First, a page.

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The Glasgow Courier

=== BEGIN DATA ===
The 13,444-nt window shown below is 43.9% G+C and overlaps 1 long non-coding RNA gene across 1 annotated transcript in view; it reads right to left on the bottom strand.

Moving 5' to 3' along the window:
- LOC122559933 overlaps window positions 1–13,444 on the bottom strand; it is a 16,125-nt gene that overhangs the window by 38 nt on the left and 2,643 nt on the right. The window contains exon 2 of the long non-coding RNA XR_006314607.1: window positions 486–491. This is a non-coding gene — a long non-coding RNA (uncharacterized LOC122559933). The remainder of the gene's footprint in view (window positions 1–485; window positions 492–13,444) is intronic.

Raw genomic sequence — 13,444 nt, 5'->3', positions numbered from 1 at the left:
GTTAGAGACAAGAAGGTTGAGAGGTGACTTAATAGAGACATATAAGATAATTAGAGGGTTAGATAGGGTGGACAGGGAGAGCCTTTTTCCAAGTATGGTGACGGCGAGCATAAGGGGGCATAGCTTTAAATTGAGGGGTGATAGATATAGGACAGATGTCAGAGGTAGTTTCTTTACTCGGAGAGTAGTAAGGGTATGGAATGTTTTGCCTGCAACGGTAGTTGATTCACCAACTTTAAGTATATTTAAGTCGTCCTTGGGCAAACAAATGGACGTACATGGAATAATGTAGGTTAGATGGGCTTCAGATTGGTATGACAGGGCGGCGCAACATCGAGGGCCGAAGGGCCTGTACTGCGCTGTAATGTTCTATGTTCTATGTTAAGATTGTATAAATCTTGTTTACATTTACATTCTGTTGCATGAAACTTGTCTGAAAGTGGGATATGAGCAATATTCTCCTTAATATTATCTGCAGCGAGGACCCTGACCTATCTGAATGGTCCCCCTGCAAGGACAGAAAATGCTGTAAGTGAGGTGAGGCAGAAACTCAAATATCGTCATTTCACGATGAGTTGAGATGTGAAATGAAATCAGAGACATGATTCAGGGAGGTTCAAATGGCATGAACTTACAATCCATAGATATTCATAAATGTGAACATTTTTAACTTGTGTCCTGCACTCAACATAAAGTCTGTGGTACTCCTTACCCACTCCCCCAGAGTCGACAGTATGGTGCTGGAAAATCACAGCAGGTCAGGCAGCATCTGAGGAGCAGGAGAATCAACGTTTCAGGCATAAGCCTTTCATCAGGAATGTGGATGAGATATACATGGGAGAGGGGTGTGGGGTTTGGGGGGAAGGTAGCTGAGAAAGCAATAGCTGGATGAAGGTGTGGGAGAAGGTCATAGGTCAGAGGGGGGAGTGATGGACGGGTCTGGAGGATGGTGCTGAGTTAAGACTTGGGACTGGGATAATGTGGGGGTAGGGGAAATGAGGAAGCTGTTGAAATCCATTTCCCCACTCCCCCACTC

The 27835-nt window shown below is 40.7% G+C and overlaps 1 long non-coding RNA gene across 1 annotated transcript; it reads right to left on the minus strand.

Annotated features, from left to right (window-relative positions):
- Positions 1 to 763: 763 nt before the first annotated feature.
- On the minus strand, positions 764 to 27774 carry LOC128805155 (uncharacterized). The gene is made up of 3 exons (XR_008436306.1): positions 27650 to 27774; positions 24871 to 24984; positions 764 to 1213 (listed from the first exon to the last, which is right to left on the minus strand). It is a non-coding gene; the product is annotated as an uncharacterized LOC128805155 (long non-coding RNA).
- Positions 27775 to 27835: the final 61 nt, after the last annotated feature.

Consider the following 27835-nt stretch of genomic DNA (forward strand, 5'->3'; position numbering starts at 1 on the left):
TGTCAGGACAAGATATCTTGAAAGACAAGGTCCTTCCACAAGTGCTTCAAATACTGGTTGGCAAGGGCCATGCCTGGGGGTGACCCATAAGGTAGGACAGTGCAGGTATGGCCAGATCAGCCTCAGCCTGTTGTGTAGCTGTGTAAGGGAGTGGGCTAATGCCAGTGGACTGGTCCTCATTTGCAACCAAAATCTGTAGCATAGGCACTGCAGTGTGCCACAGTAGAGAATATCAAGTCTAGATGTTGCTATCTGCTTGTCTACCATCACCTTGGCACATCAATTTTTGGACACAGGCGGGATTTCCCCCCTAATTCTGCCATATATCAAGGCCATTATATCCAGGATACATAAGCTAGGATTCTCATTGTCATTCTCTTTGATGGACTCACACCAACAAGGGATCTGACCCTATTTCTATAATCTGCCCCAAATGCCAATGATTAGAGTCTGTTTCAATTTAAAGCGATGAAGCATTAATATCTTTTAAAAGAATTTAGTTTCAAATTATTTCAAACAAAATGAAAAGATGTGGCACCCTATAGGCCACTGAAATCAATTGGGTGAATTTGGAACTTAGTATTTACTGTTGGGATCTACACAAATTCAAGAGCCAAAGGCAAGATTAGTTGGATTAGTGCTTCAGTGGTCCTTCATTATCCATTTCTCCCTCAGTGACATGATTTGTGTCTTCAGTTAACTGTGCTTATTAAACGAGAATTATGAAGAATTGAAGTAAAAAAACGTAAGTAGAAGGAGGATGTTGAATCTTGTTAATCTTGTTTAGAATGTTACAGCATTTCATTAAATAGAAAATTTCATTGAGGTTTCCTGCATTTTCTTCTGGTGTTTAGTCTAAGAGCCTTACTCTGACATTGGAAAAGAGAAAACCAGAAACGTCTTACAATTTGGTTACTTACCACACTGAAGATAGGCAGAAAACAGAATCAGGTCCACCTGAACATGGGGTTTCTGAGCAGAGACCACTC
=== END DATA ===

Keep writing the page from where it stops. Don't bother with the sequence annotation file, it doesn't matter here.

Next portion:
VOL. XVI. GLASGOW, VALLEY COUNTY, MONTANA, APRIL 30, 1920. NUMBER ]. MOECKER BOUND <%• Valley County Farmer Accu. 1 •f First Degree Assault— Pleads Not Guilty. UNDER $4,000.00 BONDS Strenuous Methods of Persuasion Lands Farmers Residing Near Nashua in Peck of Trouble. William Moecker, a farmer residing near Nashua was arraigned before Judge H. C. Hall Monday under charge of first degree assault. He entered a plea of not guilty and was bound over to the district court, the judge placing the bond at $4,000, which up to this writing, Moecker has been unable to furnish." The case involves an alleged assault upon Mrs. Moecker which the com plaint states was made on April 11th. It is alleged that on the above date Moecker had been in Glasgow and had been drinking. Upon his return to the ranch he sent for Mrs. Moecker, who was in Nashua, the couple having been separated for some time. Mrs. Moecker, according to the com plaint, was driven out to the Moecker farm by Oscar Hay where she met Moecker who, after failure to induce her to return and live with him, drag ged her out of the car, struck her over the head and face with a rock and when she attempted to run, shot at her several times with a heavy calibre revolver. The evening of the alleged assault Moecker was arrested by Deputy Sheriff McPherson of Nashua and has been in the county jail here since. His trial will likely come up at the next term of court. Other Cases Disposed of A decree of divorce was granted Lottie M. VanEpps against William P. VanEpps. Sehridan County State Bank against Margaret E. Adams, et al— Decree of foreclosure. ^ T. L Beisiker against Edward O. Seridan County State Bank against Harris I. Hart et al —Decree of fore closure. Civil Actions Commenced. Piper-Howe Lumber company vs. W. R. Brown, et al. Drake-Ballard company vs. Charles Blomminger, et al. J. L. Truscott vs. Eathen A. Turpin, et al. Stockfeeders Company vs. W. A. Twitchell. Probate Matters. In the matter of the estate of Ben jamin A. Rohde, deceased, Otto M. Christinson, as public administrator, filed petition for letters of administra tion. In the matter of the estate of Lina House, deceased, Oscar Syverson filed petition for letters of administration Petitions for Naturalization. Ellis Kaupinen, Finland—Hinsdale. Henry Ahrand Wilier, Germany— Tampico. James Bowe, Canada—Glentana. Herman August Kohlrost, Germany —Glasgow. 60WD0IN OIL & GAS CO. TO INCREASE CAPITAL Local Oil Company Will Increase Cap ital to One Million Dollars.— Hold Meeting May 28th. As will be noticed in another column of this paper a meeting of the stock holders of the Bowdoiri Oil & Gas Company of Glasgow has been called for May 28th for the purpose of in creasing the capital stock of the com pany from $150,000 to $1,000,000, and to decrease the share from each to $1.00 each. The Bowdoin Oil & Gas Company now have a rig working at the Bow doin field and with the additional cap ital it is expected that more holes will be put down during the coming season. The Bowdoin company is backed en tirely by influential business men of Glasgow and Malta and this is the first opportunity for the public to procure any of the stock. Past oper ations have been financed entirely by iocal capital and with the splendid prospects for results it is expected that the stock placed on the market will be disposed of in record breaking time. The officers of the Bowdoin Oil & Gas company are Dr. A. N. Smith, president; A. S. Hansom, vice presi dent, and E. D. Button, secretary. $100.00 TIE UP YOUR CHICKENS. Chief of Police W. A. Baynham has served notice on all owners of chick ens within the city limits that they must be kept penned up or suffer the consequences. Chickens running at large will be immediately impounded and, chances are, devoured by our vor acious chief. MURRAY APPOINTS TRAFFIC COMMITTEE FOR THE CLUB <^att Murray, president of the C. her of Commerce, has recently app«. ;d a traffic committee of the chamber. The members are J. K Mitchell, chairman; D. E. Parsons, J. J. Tattan, H. R. Cahan and F. L. Sherman. Members of the club are urged to turn their freight bills over to the committee for auditing. MALTA JS SCENE OF BAD CUTTING As the result of feeling existing be tween officials of Phillips county and the men who have been the'object of an investigation carried on privately through the medium of detectives blood has been shed, a special officer is in the hospital and the county jail contains another prisoner. Recently County Attorney Fred C. Gabriel ordered an investigation which involved some of the prominent men of Phillips county. Detective Frank J. Parker was one of the men engaged in securing the desired evidence. He is now in the local hospital with his throat slashed from ear to ear while Sam Deniff is in the jail charged with the cutting. The affair took place in the City Cafe Wednesday morning about 3:30. The knife barely missed severing the jugular vein. With blood streaming from his throat Parker ran to the Great Northern hotel with Deniff fol lowing and saying, according to state ments made to the officers: "Well, I got you, Didn't I?" Fourteen stitches were required to close the cut in Parker's throat ajjd while there are some chances against him, it is believed he will recover. County Attorney Gabriel says that word was passed to him several days ago to lay off or someone would be killed. POSTOFFICE TO NEW QUARTERS JUNE 1ST Will Remove to Old Coleman Hotel Building—New Fixtures to Be Installed. The Glasgow postoffice will move from the present location to new quar ters in the Coleman hotel building on June 1st. Mr. Coleman now has a crew of men at work remodeling the building throughout. The old front will be taken out and a solid glass front will be put in across the entire building and a large revolving door installed on the postoffice side. New fixtures for the postoffice have been ordered and will be installed be fore the move is made. The present hotel office and dining room will be converted into a modern store build ing. MOVING TO NEW QUARTERS. Kane & Illman have a crew of men at work remodeling the old Side Board saloon building and will remove their soft drink parlors from the pres ent location in the Goodkind build ing in a few days. The new location will be thoroughly renovated and re modeled. FARMERS SHOULD WATCH FORECAST The U. S. employment service in connection with the Glasgow Chamber of Commerce requests that every bus iness man, individual and citizen know ing of men or women who are in need of work, to refer them to the chamber. With conditions looking favorable for good crops this year, there is quite a demand from the farmers for help. With the co-operation of every one in the county the employment services believe that they will be able to take care of the situation. The following opportunities for the unemployed are open at the offices of the employ ment service at room 201-4 Rundle building. This service is free to all. 26 farm hands. 21 men, common labor. 5 carpenters. 3 cooks. 3 tractor engineers. 1 janitor. 9 women, general housework. the ROADS HEAVY TO OPHEIM. J. J. Tattan, who has the mail con tract between Glasgow, Glentana and, Opheim, advises that the roads into north country are the heaviest they have been in years. Heavy snows late last fall coupled with the spring rains have made the roads in many places impassable, and the mail carriers are obliged to travel miles out of their way in order to reach the dif ferent postoffices. ROAD BONDS IN VALLEY COUNTY CARRY BY HANDSOME MAJORI? Returns Show Voters of County Strongly in Favor of Better Roads Program /nd Practically All Precincts Give Majority in Favor of Bond Issue—Vote in Fcfty S/Afn wli, !. u For 875 Against—Vote Light Over Entire Cofity, va« an £ He * Vy J5? a * C< ? ndlti °ns-Commissioners CompleteCan vass Yesterday—Valley County Will Receive $400,000.00 For Road Improvemeit By Passing of Bond Issue, $200,000 Being Appropriated by United States Govenment Boosters for good roads in Valley county are rejoicing over the out come on the $200,000 bond election last Friday. The majority <jf the pre cincts in the county came in with sub stantial majorities in favor of the bond issue and those that did not were practically all outlying precincts where the vote was very light. The three Glasgow precincts each polled a big majority in favor of the bond issue as did practically all of the main line precincts. The total vote in the county in favor of the bond is sue was 1135 and 875 against it. Under the present road program with the funds available from the sale of bonds and appropriations of like amount from the government, Valley county will have approximate ly $400,000 to spend for road improve ment during the next few years. The work will be carried on as rapidly as is_ consistent with good policy and the bonds will be disposed of as neces sary to offset the expense incurred. Friday's election proved beyond the question of a doubt that the ma jority of the people of Valley county BIG FIRE PREVENTION FILM FOR GLASGOW Prominent Lecturers and $100,000 Film Will Be Here May 15th— Lectures and Pictures Free. We are in receipt of a letter from George P. Porter., atat», .. j Shively, lecturers from the Fire Pre vention Bureau of the Pacific, will make a tour of the state of Montana, starting at Billings on May 10th. The gentlemen will bring with them the new $100,000 Thos. H. Ince fire pre vention picture featuring our old friend, Fatty Arbuckle. The lectures are given under the auspices of the state fire board and will be given be fore the schools and the general pub lic. Everything free, no charge. They expect to arrive in Glasgow on Saturday, May 15th, and announce ment as to time and place will be given later. APPOINT EXPERT FOR MILK RIVER DITCH PROJECT We understand that Don A. Ma gruder, formerly irrigation expert of the Shoshone project, has been ap pointed to the Milk River Irrigation project and will assume charge of his duties in this section in a short time. The local Chamber of Commerce has been working hard to secure the ap pointment of an expert for the Milk River project and the success of their efforts will be met with appreciation by the many water users and pros pective water users of the project. PROCLAMATION Clean Up and Paint Up and Keep It Up KNOW ALL MEN, WOMEN AND CHILDREN BY THESE PRESENTS: That, Whereas, the National clean up and paint up campaign has resulted in many advantages to community life throughout the United States, In safeguarding HEALTH ; In promoting THRIFT ; In furthering FIRE PREVENTION; In stimulating CIVIC PRIDE, and In making the "HOME AND CITY MORE BEAUTIFUL" Now, therefore, be it known that plans have been perfected for a thorough Clean Up and Paint Up cam paign in the City of Glasgow, Montana, beginning Mon day, May 3rd. This date to mark the opening of a real campaign of persistent and constructive effort in cleaning up and keeping it up. In this worthy movement we urge each citizen to do his or her part to make our community CLEAN, HEALTHY, THRIFTY, SAFE and BEAUTI FUL. Signed : M. MURRAY, Mayor. Attest : J. K. Mitchell, City Clerk. are progressive and stand for pro gressive things. It also demonstrat ed that no self-appointed dictator can vote the sane-minded farmers of the county against propositions that mean so much to their welfare in the fu ture. The farmers are commencing to think for themselves and are vot ing accordingly. Following is the vote on the bond is sue by precincts: For Against 1 Coal Creek (tie-reject) 15 15 2 Richland 4 18 3 Opheim 37 84 4 Roanwood p.p. 1 6 17 4 Roanwood, p.p. 2 5 7 5 Thoeny, p.p. 1 31 14 5 Pritchard's, p.p. 2 5 10 6 Genevieve 18 8 7 Barr ]0 1 8 Tobison 7 l 9 Glentana 49 49 10 Tlande 6 23 11 West Fork 5 39 12 Ossette 10 6 13 Avondale 8 58 14 Baylor 20 31 SUPREME JUDGE H URLY VISITOR Supreme Court Justice John Hurly came down from Helena last Friday to cast his vote in the preferential primary election and visit Glasgow friends. Judge Hurly will be a can didate to succeed himself for the su preme court bench this fall and is gen erally conceded to be an easy winner." During his term as judge of the dis trict court in this distfljct. .Judire Hur preme bfcnch. WILL TEST SEED RELIEF BOND ISSUE Action has been started against the county commissioners of Sheridan county to test the validity of the seed relief law under which the counties of the state are issuing bonds for the purpose of purchasing seed for drouth stricken farmers. The case was ar gued before the state supreme court Tuesday and the decision will be watched with great interest over the entire state. The action is based on an application for an injunction to re strain the commissioners from selling the relief bonds. CONDUCT CLOTHING SCHOOLS. Miss Georgia Roosevelt, state cloth ing specialist of the extension service, is in the county this week assisting Miss Gertrude Erickson in conducting clothing schools in the Van Guard and Opheim districts. Mrs. T. J. Cling man of Hinsdale, county project lead er of sewing, is also assisting in the clothing school work. The Chamber of Commerce added the names of John Willis and The Glasgow Bottling Works to the mem bership roll during the past week. 15 Wîendell k 10 16 Hinsdale J1 21 17 Rock Creek 12 8 18 Cache Creek 7 16 19 Beaverton, p .p. 1 13 26 19 Pippin school, p.p. 2 ....14 0 20 Vandalia 13 28 21 Buggy Creek 4 25 22 North Glasgow J125 79 23 Rose Hill j 26 11 24 Qrain / 31 22 25 Oswego, p.p. 1 1 39 1 25 Oswego, p.p. 2 13 13 26 Frazer 18 7 27 Nashua 98 56 28 E. Glasgow 131 21 29 W. Glasgow 135 33 30 Tampico 28 31 Eighth Point 2 9 32 Ninth Point . 7 1 33 Timber Creek 2 5 34 Wild Rose 9 45 35 Rosedale 3 36 Larslan 12 20 37 Shamrock 19 25 Totals 1135 875 ODD FELLOWS LODGE HOLDS CONVENTION One Hundred and First Anniversary Monday Evening—Serve Big Banquet. On Monday evening of tljjs week fcllP *-1 Pnll a ,.»« 1- _ _ 1 - 1_ X- J U. the Occasion an elaborate banquet was served in the early part of the even ing by the members, the guests being their wives, the members of the Re bekah lodge and the Hinsdale lodge. James W. Wedum, who is considered an expert in the capacity of toastmast er, acted on this occasion, and excel lent speeches were made by Lincoln Working, Nels Kent and Mr. Ames of Hinsdale, as well as several others who were called upon. After the banquet, cards and dan cing were indulged in, music being fur nished by the Woodard orchestra. Al together the affair was a most en joyable one, and a decided success, proving beyond a doubt the ability of the sterner sex as entertainers. ANNUAL MEETING RUNDLE LAND CO The annual meeting of the Rundle Land & Abstract Company of this city was held at the company offices Mon day of this week. S. J. Rundle was re-elected president of the company and J. P. Sternhagen was elected sec retary and ti-easurer. S. J. Rundle, W. F. Shannon and Martin Kaminskey were elected directors for the ensu ing year. NEW MEMBERS ELECTED HINSDALE SCHOOL BOARD A regular meeting of the school board was held last Saturday evening. F. L. Westrum and Geo. A. Fischer succeeded C. E. Leffingwell and John Frisch as trustees. Mr. Westrum was elected chairman of the new board, and Rev. O. J. Akre was appointed clerk to succeed L. W. Ames. The new board having organized is now ready to solve the various complica tions that will present themselves for solution during the coming year.— Hinsdale Tribune. LOCAL ATTORNEY NAMED VOCATIONAL COUNSELOR Lincoln Working has received the appointment of counselor for the fed eral vocational board. The office has been formed for the purpose of ex tending to the ex-service men advice and assistance. The work in connec tion with the office may be said to be done gratis, as the salary paid is but $1 a year. Because Mr. Working has been willing and able to do a good service along this line of work in the past, he has been asked to assist fur ther in helping as far as possible to adjust the future plans of the wounded ex-service men. FREE ALFALFA BACTERIA. Congressman Carl W. Riddick asks us to announce that he has made spe cial arrangements with the agricul tural department at Washington to urnish Montana farmers with bacter /a for inoculation of alfalfa seed. Un til the supply is exhausted an amount of bacteria sufficient for the treat ment of alfalfa seed up to sixty pounds will be sent free of cost to any one who will send a request to Mr. Riddick at Washington. The con gressman also writes that he has just secured a large allotment of bulletins issued by the agricultural department. These also may be had for the asking. A postal card or letter will bring a catalogue of the bulletins, which gov ernment experts have prepared on a wide variety of subjects. REV. NELSON BACK FROM LIVINGSTON CONVENTION The Rev. J. M. Nelson returned a few days ago from the annual con vention of the Diocese of Montana, which was held in St. Andrew's parish, Livingston. He reports that despite adverse crop conditions in many sec tions of the state, which would seem to work a hardship in certain lines of church work, it was the opinion of many who attended, and borne out by the findings of the convention, that the past year was a successful one. This was especially seen in the renewed interest that is being taken in all lines of religious endeavors and forces for civic improvement in the state, not only in the Episcopal church, but in allied movements, which are seeking to co-ordinate the religious forces of Montana, such as the inter church movement, and the Montana organization of the home missions council. It is also seen in the Mon tana Development association, and other organizations which have for their aim a solution of the economic disorder. The most important business of the convention affecting the work of the church in Montana, was the election of Rev. H. H. H. Fox, of St. John's church, Detroit, to be an assistant bishop to Bishop Faber. " Contingent on his acceptance of the election, he will have complete episcopal supervi sion of that part of the diocese in eastern Montana. It is also the intention of Bishop Faber to place another clergyman in the counties of Roosevelt and Sheri dan, with residence at either Wolf Point or Poplar, to serve the mis sions in those two counties. This will release Rev. Nelson, and allow him PNEUMONIA CAUSES DEATH OF MRS. BRUCE Prominent Glasgow Women Succumbs After Short Illness—Funeral Saturday Morning. Maggie Bruce, wife of George Bruce of Glasgow, passed away on Wednesday morning at 10 o'clock at her home on First avenue north, fol lowing an attack of pneumonia. The deceased was born in Park River, N. Dak., April 27, 1885, and was the old est daughter of Sarah N. and George Woods of this city. The news of her death came as a shock to her many friends throughout Valley county and the bereaved rela tives and friends have the sincere sympathy of all in their sorrow. The passing from this life into the richer and better one beyond was a peace ful one, and the last words of the de ceased "Heaven is so near" but ex emplified the Christian life she had lived. Funeral services will be held on Saturday morning at 11 in the Meth odist church. Owing to the illness of the pastor, Miss Dickinson of the Congregational church will conduct the service and the choir of the Meth odist church will have charge of the music. Of those who are left to mourn the loss of their loved one there remains the husband and four children, the fa ther and mother, four sisters—Mrs. T. II. Markle, Mrs. Herb Carr, Mrs. M. A. Walker and Mrs. Oakland of Park River, N. I).. FREE GARDEN ANl) FLOWER SEED FOR THE FARMERS Secretary L. E. Jones of the local Chamber of Commerce has just re ceived two large mail pouches of flow er anil garden seed which will be dis tributed free to the farmers of Valley] county making application for same. Call at the club rooms and get what you need. ELK LIVERY BARN CLOSED. I Hall Brothers have been obliged to close the Elk stables in this city due to the difficulty in securing feed. The barn will remain closed until further notice. Official canvasse county on primary snag whe they discovered that judges in six precincts sealed returns and failed to record the vote in the poll books. The officials are still in a quandry as to what action to take in the matter. —Jordan Times. s of Garfield vote encounter JOHNSON CARRIES TREASURE STATE California Senator Carries State With Big Plurality—A. B. C. Delegates Win. JOHNSON AND WOOD CLOSE Glasgow Precincts Run Close Be tween Presidential Favorites and Leading Candidates for Dele gates—John Allen Leads. Senator Hiram Johnson of Cali- * fornia tucked away the eight votes of the Montana delegates in the re publican national convention by a plurality of at least 5,000 votes s s a result of the presidential primary Friday. The returns, while scattered and meager to date, show an over whelming vote for the westerner. As later reports are received the lead of the Californian is increased. Practically the entire list of dele gates pledged to Johnson are assured of election, although the race in one or two instances is very close. Lat est returns show that Dorr of th'>s city and Burlingame of Great Fai'.s are running neck and neck fcr the eighth delegate. The vote in the three Glasgow pre cincts between Wood and Johnson was close, the California man getting 1l7 and Wood 104. Following is the vote on presidential candidates, electors and delegates in the three Glasgow precincts: For president: Harding 9, Hoover 66, Johnson 124, Lowden 82, Wood 107. For presidential electors: Farns worth 173, Kemmis 215, McLeod 211» Power 216, Richardson 156. For delegates: John Allen 177, W. R. Allen 104, Adami 105, Alexander 112, C. B. Allen 111, Ambrose 116, Anderson 112, Burlingame 54, Baker 96, Brimacombe 100, Callaway 138,. Connelly 118, Donlan 113, Dorr 97, Fenner 60, Gibson 87, Gunn 56, God dard 82, Häire 48, Hart 93, Johnson >36 Kirton 110, Larson 76, McDowell Due tortile lateness oi me ,ruo. when the full returns of the county were received we are unable to give the complete county returns this week but a full tabulated report of the county by precincts will appear in the* Courier next week. MASONS AT WOLF POINT. The first- regular meeting of the Northern Montana Masonic Welfaie association met at Wolf Point last evening. The meeting was attended by nearly three hundred Masons from northern Montana, about sixty being in attendance from. Glasgow. The Wolf Point Masons entertained th© visitors royally and the meeting was a success from every standpoint. After the business session the East ern Star Lodge of Wolf Point served a sumptuous banquet to the visiting Masons. ALFALFA RING BUYS VALLEY COUNTY RANCH B. Lyman. Father of Lyman's Grimm Alfalfa, Purchases 300 Acre Farm Near Glasgow. seec | Farmers of Valley county will be more than pleased to learn that A. B. Lyman, of Excelsior, Minnesota, seed king and father of Lyman's Grimm Alfalfa, has purchased a ranch near Glasgow and will raise seed for loci;l buyers right at their doors. Mr. Lyman is very optimistic as to the future of the Milk River valley and stated to a Courier reporter that some of the greatest alfalfa land in the world was to be found in this val ley. Mr. Lyman will immediately place a superintendent in charge of his Valley county ranch and will raise a crop of alfalfa this year. During the 1919 season the Lyman seed house disposed of 250,000 pounds of Grimm alfalfa Mr. Lyman was interested in River Valley ai'ound Glasgow largely through the efforts of County Agent Murray E. Stebbins, and upon looking over some of the pieces of fered for sale immediately decided to buy. Grimm alfalfa is particularly adapt ed to Montana weather conditions as is evidenced by the splendid yields received by farmers who have sown it the past few seasons. Mr. Lyman is purchasing a num ber of farms throughout the north west and expects to raise under his supervision, enough alfalfa seed the coming season to take care of the enormous seed business he has built up at Excelsior.